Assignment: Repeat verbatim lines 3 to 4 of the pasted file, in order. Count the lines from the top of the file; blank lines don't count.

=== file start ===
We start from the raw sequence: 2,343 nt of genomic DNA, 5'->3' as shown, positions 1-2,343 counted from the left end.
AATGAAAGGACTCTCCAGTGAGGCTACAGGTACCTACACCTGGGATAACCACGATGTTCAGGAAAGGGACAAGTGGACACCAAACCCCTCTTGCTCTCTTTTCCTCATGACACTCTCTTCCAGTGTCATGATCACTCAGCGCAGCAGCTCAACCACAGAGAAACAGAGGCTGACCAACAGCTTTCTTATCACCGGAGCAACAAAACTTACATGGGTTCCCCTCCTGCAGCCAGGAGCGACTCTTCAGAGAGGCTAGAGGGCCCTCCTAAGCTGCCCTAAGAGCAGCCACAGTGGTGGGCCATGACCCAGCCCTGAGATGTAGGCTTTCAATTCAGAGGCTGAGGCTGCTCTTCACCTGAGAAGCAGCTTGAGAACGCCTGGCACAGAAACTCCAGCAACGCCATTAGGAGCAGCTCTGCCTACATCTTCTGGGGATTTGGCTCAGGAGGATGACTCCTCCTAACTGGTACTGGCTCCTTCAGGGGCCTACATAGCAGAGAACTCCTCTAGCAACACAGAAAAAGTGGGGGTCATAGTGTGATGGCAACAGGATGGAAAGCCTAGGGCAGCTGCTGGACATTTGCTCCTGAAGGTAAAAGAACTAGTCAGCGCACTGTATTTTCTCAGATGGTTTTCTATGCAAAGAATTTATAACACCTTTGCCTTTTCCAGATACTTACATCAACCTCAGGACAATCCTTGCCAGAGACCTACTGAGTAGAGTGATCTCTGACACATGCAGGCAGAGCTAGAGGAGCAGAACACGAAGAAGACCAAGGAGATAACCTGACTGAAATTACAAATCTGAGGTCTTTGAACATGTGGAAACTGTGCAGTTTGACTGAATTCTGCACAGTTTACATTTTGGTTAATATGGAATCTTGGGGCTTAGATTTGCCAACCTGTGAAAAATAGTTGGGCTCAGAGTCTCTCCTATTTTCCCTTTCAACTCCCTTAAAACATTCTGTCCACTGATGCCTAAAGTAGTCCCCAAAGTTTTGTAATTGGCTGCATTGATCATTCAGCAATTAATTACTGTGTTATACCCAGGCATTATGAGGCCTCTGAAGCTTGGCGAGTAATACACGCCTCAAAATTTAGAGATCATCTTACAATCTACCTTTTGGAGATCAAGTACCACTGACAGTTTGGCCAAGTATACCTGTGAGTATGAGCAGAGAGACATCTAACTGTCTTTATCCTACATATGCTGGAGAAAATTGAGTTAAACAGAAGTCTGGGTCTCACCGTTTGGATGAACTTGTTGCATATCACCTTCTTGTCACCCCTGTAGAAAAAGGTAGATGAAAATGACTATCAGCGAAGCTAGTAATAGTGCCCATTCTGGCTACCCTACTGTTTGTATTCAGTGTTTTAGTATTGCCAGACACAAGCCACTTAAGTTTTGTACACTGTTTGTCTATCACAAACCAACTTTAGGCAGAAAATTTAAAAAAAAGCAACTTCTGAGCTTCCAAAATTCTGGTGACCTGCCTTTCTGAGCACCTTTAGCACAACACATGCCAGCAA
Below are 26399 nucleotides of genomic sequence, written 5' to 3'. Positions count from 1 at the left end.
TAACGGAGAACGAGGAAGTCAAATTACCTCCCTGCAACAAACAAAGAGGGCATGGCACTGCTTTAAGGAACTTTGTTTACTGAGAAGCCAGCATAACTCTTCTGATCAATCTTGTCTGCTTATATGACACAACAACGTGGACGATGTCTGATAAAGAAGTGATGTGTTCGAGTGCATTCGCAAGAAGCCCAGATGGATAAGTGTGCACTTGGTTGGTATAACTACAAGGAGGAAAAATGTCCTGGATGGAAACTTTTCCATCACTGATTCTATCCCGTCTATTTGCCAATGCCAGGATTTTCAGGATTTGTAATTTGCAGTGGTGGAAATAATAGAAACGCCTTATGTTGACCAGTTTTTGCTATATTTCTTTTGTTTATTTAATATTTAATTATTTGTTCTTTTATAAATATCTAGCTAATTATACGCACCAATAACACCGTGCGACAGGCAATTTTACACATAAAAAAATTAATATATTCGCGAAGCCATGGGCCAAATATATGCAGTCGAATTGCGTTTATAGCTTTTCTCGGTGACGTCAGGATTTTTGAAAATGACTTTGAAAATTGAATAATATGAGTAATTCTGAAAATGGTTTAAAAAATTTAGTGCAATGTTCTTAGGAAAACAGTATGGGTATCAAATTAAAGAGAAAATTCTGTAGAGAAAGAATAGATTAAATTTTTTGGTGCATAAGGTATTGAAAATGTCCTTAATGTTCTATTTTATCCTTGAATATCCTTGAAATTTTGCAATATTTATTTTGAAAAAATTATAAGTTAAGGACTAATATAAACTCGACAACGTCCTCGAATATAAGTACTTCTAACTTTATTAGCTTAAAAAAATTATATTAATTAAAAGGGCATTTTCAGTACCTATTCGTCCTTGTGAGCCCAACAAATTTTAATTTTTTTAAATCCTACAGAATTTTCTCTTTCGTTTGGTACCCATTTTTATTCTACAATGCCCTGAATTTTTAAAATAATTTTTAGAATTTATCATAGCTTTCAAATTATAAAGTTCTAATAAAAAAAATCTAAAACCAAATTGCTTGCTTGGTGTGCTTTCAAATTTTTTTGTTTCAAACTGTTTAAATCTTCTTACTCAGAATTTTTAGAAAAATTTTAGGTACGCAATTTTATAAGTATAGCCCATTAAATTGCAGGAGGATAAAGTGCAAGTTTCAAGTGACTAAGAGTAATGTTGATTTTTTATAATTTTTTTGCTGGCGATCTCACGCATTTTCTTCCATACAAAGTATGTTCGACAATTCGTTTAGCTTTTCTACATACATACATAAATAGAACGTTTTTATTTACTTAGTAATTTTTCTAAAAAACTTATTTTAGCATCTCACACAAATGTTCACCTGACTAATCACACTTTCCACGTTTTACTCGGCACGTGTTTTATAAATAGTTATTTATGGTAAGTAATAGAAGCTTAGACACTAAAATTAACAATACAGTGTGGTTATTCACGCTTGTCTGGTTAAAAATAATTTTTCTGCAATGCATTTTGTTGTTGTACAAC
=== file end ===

Below are 26399 nucleotides of genomic sequence, written 5' to 3'. Positions count from 1 at the left end.
TAACGGAGAACGAGGAAGTCAAATTACCTCCCTGCAACAAACAAAGAGGGCATGGCACTGCTTTAAGGAACTTTGTTTACTGAGAAGCCAGCATAACTCTTCTGATCAATCTTGTCTGCTTATATGACACAACAACGTGGACGATGTCTGATAAAGAAGTGATGTGTTCGAGTGCATTCGCAAGAAGCCCAGATGGATAAGTGTGCACTTGGTTGGTATAACTACAAGGAGGAAAAATGTCCTGGATGGAAACTTTTCCATCACTGATTCTATCCCGTCTATTTGCCAATGCCAGGATTTTCAGGATTTGTAATTTGCAGTGGTGGAAATAATAGAAACGCCTTATGTTGACCAGTTTTTGCTATATTTCTTTTGTTTATTTAATATTTAATTATTTGTTCTTTTATAAATATCTAGCTAATTATACGCACCAATAACACCGTGCGACAGGCAATTTTACACATAAAAAAATTAATATATTCGCGAAGCCATGGGCCAAATATATGCAGTCGAATTGCGTTTATAGCTTTTCTCGGTGACGTCAGGATTTTTGAAAATGACTTTGAAAATTGAATAATATGAGTAATTCTGAAAATGGTTTAAAAAATTTAGTGCAATGTTCTTAGGAAAACAGTATGGGTATCAAATTAAAGAGAAAATTCTGTAGAGAAAGAATAGATTAAATTTTTTGGTGCATAAGGTATTGAAAATGTCCTTAATGTTCTATTTTATCCTTGAATATCCTTGAAATTTTGCAATATTTATTTTGAAAAAATTATAAGTTAAGGACTAATATAAACTCGACAACGTCCTCGAATATAAGTACTTCTAACTTTATTAGCTTAAAAAAATTATATTAATTAAAAGGGCATTTTCAGTACCTATTCGTCCTTGTGAGCCCAACAAATTTTAATTTTTTTAAATCCTACAGAATTTTCTCTTTCGTTTGGTACCCATTTTTATTCTACAATGCCCTGAATTTTTAAAATAATTTTTAGAATTTATCATAGCTTTCAAATTATAAAGTTCTAATAAAAAAAATCTAAAACCAAATTGCTTGCTTGGTGTGCTTTCAAATTTTTTTGTTTCAAACTGTTTAAATCTTCTTACTCAGAATTTTTAGAAAAATTTTAGGTACGCAATTTTATAAGTATAGCCCATTAAATTGCAGGAGGATAAAGTGCAAGTTTCAAGTGACTAAGAGTAATGTTGATTTTTTATAATTTTTTTGCTGGCGATCTCACGCATTTTCTTCCATACAAAGTATGTTCGACAATTCGTTTAGCTTTTCTACATACATACATAAATAGAACGTTTTTATTTACTTAGTAATTTTTCTAAAAAACTTATTTTAGCATCTCACACAAATGTTCACCTGACTAATCACACTTTCCACGTTTTACTCGGCACGTGTTTTATAAATAGTTATTTATGGTAAGTAATAGAAGCTTAGACACTAAAATTAACAATACAGTGTGGTTATTCACGCTTGTCTGGTTAAAAATAATTTTTCTGCAATGCATTTTGTTGTTGTACAAC